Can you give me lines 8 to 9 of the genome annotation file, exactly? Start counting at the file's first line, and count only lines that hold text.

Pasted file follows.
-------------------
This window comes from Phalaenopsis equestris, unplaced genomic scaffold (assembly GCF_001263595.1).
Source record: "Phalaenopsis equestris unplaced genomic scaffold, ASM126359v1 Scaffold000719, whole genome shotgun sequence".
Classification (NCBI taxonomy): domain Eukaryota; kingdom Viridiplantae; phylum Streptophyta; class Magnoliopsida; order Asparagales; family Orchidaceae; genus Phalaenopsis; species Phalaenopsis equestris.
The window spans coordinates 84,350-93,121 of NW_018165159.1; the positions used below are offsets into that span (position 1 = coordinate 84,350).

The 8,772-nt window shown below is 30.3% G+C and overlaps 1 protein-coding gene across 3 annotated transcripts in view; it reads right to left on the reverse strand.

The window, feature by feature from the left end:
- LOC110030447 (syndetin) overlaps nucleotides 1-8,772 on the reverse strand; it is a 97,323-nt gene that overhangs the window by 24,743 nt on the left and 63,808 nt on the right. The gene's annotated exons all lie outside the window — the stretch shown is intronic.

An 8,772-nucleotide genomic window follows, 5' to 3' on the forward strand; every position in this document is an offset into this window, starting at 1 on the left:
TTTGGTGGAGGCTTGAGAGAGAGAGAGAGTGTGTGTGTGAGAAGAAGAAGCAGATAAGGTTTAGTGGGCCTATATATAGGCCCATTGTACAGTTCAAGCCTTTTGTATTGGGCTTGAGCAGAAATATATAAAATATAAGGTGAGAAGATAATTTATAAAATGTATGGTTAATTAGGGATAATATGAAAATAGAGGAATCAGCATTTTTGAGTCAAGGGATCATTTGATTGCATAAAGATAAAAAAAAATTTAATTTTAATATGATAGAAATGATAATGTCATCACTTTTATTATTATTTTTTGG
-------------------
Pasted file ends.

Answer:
An 8,772-nucleotide genomic window follows, 5' to 3' on the forward strand; every position in this document is an offset into this window, starting at 1 on the left:
TTTGGTGGAGGCTTGAGAGAGAGAGAGAGTGTGTGTGTGAGAAGAAGAAGCAGATAAGGTTTAGTGGGCCTATATATAGGCCCATTGTACAGTTCAAGCCTTTTGTATTGGGCTTGAGCAGAAATATATAAAATATAAGGTGAGAAGATAATTTATAAAATGTATGGTTAATTAGGGATAATATGAAAATAGAGGAATCAGCATTTTTGAGTCAAGGGATCATTTGATTGCATAAAGATAAAAAAAAATTTAATTTTAATATGATAGAAATGATAATGTCATCACTTTTATTATTATTTTTTGG